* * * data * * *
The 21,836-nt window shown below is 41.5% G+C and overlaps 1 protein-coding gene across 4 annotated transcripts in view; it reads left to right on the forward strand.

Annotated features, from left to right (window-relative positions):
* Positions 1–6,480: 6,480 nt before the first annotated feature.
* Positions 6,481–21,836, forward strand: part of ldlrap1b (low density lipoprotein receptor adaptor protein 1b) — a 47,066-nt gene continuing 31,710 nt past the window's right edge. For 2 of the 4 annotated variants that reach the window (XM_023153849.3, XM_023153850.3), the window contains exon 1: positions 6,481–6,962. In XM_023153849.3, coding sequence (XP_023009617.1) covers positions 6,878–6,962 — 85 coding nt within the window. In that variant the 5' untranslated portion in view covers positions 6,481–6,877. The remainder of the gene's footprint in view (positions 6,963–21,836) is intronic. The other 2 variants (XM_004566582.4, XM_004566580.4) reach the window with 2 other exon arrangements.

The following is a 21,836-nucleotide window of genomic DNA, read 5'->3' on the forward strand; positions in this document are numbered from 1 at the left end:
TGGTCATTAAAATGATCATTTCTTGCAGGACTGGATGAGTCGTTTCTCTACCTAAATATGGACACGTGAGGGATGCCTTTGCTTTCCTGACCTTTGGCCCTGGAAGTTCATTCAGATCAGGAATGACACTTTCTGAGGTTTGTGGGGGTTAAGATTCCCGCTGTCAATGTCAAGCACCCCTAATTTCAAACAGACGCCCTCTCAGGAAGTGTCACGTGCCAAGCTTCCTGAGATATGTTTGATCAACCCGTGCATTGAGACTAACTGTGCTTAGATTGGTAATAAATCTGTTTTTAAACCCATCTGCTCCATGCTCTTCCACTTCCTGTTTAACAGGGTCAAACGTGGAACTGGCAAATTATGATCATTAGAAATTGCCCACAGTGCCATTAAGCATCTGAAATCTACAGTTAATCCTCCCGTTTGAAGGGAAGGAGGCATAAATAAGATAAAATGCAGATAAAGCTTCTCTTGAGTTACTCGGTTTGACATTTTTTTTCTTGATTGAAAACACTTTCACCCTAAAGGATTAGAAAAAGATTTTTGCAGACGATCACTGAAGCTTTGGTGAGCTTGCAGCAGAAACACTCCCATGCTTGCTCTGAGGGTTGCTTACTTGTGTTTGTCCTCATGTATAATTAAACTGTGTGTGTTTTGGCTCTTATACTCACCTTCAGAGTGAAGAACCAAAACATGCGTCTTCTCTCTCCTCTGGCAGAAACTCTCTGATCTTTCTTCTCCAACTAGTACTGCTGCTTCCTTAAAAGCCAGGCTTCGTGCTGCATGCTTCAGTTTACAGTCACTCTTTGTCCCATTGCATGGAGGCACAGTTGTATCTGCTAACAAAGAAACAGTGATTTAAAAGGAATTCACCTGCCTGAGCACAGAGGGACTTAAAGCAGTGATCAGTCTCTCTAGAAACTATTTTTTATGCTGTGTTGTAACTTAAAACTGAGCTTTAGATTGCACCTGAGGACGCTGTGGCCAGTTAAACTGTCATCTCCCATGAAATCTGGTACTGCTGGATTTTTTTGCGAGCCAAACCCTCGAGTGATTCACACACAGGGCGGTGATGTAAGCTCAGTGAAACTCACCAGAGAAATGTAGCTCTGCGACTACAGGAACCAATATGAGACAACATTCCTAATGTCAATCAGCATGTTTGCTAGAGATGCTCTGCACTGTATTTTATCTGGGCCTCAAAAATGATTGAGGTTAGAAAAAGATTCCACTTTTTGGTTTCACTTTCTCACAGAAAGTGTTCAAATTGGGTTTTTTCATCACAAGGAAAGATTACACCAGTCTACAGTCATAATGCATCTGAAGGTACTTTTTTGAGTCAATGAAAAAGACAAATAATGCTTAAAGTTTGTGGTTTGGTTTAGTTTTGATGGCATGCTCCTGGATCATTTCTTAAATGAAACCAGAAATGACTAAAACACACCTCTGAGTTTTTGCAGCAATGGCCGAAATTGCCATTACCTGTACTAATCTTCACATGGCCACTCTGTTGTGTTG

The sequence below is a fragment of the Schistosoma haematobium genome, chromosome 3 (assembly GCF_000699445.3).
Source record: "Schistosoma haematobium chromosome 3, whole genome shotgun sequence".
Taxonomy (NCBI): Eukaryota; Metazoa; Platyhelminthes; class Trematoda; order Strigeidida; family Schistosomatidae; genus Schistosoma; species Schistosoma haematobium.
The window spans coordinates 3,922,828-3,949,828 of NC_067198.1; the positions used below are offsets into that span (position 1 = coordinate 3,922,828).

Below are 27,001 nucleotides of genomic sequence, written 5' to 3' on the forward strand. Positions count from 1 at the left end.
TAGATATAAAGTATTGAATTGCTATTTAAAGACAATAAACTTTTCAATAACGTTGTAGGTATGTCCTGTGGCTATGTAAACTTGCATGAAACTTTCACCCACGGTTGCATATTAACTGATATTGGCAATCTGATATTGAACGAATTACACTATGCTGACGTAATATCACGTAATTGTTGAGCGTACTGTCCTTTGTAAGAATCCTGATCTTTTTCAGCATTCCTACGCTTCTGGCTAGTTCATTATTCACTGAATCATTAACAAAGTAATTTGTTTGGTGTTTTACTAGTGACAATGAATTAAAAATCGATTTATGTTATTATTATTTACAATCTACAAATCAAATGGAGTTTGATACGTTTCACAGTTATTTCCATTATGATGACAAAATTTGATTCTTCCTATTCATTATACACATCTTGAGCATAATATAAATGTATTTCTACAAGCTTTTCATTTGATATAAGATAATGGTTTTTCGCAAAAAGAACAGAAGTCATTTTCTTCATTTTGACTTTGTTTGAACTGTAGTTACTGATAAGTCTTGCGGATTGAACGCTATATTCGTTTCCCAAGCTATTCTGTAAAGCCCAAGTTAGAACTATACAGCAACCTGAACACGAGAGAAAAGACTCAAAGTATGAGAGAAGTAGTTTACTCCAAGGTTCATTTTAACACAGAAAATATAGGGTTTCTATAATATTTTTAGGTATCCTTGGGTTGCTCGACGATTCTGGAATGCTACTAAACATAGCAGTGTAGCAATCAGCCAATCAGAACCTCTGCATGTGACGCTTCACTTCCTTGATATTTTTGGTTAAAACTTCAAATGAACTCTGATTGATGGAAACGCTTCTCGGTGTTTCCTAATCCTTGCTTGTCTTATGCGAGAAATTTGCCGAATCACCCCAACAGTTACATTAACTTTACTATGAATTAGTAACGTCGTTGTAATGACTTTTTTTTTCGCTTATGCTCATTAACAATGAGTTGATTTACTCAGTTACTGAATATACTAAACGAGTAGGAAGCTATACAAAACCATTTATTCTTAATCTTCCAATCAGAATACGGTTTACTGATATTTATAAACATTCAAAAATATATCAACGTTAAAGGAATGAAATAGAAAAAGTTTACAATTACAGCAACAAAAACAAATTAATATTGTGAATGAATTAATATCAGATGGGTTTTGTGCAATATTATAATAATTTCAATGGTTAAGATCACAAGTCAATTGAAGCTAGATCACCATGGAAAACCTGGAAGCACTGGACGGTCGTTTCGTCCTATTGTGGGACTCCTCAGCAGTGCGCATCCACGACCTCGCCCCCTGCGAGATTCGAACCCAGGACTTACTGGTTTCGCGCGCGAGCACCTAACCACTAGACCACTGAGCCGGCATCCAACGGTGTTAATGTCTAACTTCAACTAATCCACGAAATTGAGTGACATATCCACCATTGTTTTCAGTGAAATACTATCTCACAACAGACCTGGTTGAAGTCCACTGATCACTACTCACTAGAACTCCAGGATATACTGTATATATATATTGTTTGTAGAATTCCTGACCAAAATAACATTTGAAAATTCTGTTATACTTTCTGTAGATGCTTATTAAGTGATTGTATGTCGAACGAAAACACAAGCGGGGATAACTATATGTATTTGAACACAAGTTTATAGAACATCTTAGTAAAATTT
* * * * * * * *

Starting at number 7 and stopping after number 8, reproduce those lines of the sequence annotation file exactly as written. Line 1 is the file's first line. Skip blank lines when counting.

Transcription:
The sequence below is a fragment of the Schistosoma haematobium genome, chromosome 3 (assembly GCF_000699445.3).
Source record: "Schistosoma haematobium chromosome 3, whole genome shotgun sequence".